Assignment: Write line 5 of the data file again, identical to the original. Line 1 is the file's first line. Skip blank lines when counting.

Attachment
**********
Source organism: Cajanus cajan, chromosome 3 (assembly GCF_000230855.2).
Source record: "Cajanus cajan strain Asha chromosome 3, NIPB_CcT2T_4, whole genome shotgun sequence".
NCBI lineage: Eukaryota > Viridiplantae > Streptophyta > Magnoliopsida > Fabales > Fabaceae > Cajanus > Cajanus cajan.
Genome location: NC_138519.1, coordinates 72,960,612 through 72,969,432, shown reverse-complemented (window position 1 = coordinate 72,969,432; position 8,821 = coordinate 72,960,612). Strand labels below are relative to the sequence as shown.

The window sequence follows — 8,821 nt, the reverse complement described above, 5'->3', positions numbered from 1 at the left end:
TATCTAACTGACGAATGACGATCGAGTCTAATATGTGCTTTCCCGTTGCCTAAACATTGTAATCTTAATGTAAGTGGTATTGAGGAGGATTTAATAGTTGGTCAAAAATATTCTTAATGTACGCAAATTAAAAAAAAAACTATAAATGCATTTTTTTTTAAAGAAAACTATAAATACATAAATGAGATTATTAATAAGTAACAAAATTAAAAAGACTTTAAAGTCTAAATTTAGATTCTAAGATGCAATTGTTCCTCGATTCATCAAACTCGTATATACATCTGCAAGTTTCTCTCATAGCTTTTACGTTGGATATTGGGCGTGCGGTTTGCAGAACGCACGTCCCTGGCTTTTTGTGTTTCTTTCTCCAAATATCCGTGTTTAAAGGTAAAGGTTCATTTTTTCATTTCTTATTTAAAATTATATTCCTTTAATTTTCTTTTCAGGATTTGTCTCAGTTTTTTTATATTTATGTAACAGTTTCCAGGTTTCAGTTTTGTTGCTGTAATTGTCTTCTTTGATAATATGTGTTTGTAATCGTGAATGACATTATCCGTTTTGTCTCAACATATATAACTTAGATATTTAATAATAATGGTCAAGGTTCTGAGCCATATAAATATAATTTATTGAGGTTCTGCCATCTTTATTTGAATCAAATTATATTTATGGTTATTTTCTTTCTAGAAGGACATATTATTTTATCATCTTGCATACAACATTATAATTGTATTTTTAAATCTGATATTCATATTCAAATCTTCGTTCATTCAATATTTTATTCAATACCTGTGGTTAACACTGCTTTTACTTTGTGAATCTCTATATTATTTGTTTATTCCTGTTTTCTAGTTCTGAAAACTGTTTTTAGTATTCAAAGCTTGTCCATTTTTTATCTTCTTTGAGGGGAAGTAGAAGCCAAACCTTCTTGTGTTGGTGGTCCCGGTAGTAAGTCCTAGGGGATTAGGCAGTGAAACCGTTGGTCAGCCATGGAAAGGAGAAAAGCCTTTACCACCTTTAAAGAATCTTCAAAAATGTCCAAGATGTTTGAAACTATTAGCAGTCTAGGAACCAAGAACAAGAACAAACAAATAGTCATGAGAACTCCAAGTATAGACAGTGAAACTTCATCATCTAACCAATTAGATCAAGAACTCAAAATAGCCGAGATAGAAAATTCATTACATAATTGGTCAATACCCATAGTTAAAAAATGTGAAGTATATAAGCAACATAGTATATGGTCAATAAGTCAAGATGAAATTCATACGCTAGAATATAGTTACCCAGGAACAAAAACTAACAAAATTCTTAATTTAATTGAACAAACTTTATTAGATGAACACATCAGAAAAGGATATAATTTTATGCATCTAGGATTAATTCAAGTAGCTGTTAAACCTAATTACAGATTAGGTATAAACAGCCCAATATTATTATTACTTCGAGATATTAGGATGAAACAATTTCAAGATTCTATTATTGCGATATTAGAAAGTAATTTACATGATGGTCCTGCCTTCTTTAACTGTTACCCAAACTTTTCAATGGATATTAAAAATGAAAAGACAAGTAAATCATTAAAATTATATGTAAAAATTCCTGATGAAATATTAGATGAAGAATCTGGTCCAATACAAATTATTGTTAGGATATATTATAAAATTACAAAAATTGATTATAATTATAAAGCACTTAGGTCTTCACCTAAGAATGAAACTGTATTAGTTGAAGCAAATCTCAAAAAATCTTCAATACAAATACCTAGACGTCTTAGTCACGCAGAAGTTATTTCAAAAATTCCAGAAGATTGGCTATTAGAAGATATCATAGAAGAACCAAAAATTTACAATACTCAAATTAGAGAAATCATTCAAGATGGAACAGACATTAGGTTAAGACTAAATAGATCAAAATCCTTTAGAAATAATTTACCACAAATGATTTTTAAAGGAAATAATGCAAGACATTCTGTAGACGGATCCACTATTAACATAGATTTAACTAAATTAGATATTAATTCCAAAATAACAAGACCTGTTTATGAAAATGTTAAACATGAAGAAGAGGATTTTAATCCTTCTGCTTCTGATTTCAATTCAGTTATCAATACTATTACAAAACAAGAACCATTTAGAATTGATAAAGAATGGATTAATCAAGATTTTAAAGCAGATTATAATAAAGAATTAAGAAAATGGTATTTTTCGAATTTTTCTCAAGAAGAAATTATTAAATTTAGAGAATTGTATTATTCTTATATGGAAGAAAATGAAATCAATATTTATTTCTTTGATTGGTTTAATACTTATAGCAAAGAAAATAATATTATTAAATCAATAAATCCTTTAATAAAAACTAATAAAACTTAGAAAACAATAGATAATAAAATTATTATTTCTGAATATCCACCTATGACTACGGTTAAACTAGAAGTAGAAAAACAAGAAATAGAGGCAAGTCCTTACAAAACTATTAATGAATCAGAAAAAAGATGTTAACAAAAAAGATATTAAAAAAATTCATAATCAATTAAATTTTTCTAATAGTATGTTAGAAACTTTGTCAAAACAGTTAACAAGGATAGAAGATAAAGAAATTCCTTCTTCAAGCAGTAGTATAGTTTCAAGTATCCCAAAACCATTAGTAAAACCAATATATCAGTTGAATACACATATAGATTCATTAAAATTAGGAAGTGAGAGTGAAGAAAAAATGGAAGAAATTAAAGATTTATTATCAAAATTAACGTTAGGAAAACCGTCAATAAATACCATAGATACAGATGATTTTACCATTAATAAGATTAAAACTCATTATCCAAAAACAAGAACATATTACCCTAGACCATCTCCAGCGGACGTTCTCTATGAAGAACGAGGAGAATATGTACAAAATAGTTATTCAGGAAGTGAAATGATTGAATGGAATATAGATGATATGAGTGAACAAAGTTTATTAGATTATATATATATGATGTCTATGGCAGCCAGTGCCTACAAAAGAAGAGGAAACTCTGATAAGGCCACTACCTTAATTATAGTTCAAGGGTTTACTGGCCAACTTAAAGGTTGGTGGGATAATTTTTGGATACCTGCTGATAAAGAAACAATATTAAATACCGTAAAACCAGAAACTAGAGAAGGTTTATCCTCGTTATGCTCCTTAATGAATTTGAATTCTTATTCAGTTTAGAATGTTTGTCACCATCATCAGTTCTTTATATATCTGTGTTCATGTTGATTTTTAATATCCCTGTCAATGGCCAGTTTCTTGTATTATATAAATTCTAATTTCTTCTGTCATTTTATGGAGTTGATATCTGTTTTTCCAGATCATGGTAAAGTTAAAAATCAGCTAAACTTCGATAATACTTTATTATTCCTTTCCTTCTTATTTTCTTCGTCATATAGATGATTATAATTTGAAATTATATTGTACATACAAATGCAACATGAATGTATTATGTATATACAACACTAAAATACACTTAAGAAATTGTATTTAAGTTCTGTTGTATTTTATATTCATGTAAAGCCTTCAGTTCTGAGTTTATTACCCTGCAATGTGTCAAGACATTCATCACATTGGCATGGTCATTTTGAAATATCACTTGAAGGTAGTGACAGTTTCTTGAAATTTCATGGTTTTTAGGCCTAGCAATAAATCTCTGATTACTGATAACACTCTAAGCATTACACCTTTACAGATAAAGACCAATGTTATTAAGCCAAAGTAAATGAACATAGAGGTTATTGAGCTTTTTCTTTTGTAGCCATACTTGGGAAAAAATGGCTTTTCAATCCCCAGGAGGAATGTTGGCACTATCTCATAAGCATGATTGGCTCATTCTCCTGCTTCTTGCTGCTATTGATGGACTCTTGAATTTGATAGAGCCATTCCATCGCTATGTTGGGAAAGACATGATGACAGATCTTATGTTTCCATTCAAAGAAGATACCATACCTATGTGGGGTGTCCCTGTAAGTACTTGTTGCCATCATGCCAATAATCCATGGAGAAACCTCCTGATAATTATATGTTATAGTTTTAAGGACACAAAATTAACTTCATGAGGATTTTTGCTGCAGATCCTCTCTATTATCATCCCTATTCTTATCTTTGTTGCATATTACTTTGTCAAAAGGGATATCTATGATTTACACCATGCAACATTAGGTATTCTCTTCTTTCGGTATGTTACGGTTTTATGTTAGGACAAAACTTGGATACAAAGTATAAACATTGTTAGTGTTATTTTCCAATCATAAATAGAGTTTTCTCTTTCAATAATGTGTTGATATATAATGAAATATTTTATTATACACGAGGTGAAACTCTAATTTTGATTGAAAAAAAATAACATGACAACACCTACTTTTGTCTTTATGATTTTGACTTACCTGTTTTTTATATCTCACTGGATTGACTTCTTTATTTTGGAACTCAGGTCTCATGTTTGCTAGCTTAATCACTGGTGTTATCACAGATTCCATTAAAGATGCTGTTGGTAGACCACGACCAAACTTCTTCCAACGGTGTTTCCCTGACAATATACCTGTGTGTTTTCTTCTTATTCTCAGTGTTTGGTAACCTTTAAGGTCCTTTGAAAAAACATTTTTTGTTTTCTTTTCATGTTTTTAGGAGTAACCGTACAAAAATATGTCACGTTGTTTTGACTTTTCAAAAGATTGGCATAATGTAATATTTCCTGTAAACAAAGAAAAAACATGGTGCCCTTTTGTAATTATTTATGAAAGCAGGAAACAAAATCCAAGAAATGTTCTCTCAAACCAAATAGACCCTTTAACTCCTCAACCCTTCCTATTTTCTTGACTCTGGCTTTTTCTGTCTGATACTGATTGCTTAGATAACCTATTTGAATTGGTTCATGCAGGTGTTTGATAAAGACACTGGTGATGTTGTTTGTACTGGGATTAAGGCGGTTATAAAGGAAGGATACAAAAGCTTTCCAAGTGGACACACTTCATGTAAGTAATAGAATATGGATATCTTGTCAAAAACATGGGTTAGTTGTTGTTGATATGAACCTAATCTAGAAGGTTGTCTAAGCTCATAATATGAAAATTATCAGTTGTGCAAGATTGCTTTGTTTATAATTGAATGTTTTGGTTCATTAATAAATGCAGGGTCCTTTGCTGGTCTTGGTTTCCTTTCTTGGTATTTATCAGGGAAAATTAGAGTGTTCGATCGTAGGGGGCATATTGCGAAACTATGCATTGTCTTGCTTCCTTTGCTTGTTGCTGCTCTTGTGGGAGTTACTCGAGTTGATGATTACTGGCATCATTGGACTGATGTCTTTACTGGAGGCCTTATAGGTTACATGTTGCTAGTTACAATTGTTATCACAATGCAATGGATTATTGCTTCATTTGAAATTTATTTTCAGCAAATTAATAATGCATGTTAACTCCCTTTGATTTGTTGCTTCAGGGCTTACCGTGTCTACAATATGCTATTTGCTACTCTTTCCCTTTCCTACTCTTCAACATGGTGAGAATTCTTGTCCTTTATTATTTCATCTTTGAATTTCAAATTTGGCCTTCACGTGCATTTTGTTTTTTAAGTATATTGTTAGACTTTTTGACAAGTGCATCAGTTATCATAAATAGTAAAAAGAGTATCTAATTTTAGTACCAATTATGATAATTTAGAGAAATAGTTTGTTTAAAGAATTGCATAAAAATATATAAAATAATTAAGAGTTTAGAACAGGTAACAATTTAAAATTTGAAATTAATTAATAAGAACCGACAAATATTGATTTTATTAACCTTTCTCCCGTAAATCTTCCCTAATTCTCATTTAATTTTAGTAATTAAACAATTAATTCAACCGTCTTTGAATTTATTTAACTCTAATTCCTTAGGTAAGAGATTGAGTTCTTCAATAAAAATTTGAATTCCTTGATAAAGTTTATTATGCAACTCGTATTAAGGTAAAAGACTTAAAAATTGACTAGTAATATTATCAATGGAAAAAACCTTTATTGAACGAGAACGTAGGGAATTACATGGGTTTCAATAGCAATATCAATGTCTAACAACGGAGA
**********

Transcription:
The window sequence follows — 8,821 nt, the reverse complement described above, 5'->3', positions numbered from 1 at the left end: